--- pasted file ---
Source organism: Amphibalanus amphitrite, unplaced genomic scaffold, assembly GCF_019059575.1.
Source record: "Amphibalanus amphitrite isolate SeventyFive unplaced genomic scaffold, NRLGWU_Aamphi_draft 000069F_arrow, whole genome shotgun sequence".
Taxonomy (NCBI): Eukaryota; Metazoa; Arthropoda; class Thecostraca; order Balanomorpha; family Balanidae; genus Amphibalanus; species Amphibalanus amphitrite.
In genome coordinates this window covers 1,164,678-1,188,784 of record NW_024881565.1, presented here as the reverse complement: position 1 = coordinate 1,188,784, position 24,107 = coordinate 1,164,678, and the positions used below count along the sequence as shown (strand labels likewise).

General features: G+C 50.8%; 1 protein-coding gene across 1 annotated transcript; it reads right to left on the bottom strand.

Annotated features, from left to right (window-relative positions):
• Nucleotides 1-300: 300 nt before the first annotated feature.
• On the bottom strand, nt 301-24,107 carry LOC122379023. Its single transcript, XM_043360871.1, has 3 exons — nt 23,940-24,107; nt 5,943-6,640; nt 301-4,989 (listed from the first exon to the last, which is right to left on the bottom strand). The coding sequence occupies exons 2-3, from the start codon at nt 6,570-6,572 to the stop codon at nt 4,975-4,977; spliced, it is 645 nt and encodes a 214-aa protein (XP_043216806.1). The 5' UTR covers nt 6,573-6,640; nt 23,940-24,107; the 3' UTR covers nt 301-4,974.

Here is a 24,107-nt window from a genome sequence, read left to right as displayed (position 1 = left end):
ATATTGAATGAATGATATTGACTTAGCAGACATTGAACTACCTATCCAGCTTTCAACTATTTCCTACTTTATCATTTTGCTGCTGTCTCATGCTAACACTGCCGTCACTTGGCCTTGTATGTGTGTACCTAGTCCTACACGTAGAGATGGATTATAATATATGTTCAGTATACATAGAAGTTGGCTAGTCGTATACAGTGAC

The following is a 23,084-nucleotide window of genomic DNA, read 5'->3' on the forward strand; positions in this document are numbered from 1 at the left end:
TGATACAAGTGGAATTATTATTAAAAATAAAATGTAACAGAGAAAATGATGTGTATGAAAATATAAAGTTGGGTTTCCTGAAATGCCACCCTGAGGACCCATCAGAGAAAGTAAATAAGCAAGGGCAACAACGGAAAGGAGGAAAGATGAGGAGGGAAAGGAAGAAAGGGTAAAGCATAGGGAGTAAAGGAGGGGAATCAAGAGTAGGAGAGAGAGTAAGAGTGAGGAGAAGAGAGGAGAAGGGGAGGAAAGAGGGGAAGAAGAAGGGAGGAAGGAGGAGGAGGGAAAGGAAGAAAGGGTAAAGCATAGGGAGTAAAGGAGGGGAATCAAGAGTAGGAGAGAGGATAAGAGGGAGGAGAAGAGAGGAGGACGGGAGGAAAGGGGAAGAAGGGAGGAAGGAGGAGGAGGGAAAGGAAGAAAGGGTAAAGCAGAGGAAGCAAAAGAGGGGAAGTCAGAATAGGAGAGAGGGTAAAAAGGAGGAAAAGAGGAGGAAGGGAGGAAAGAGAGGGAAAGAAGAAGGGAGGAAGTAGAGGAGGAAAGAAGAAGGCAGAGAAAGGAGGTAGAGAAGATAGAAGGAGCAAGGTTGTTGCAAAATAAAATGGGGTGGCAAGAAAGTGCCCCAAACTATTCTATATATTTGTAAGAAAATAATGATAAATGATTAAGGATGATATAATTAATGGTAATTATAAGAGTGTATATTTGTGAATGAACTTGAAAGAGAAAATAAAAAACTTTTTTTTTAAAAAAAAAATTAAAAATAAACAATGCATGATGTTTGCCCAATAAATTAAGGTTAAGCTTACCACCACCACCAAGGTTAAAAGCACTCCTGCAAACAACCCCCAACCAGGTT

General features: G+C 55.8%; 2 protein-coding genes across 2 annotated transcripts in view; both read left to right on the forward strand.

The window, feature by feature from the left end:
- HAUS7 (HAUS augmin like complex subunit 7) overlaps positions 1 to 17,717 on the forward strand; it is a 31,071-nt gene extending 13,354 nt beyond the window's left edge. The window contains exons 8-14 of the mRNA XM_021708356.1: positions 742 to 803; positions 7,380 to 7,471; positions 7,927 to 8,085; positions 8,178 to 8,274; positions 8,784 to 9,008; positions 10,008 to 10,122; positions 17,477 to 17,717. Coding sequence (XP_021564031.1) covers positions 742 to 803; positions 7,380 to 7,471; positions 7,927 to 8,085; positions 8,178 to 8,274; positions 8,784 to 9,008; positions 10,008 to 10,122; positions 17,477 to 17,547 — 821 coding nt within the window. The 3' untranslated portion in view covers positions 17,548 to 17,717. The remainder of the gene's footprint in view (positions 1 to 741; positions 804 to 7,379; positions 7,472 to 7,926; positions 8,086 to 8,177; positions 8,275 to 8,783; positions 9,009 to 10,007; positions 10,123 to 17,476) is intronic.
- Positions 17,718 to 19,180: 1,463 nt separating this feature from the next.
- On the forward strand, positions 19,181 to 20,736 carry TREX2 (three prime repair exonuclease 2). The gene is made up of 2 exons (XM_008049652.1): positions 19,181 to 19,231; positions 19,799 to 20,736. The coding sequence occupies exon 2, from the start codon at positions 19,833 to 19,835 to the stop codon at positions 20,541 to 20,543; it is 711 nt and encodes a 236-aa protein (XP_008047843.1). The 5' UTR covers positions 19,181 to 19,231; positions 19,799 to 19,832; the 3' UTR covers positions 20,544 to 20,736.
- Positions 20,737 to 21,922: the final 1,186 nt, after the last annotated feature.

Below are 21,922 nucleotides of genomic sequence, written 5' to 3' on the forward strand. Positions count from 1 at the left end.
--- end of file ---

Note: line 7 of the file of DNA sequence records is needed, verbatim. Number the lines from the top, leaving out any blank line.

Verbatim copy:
• Nucleotides 1-300: 300 nt before the first annotated feature.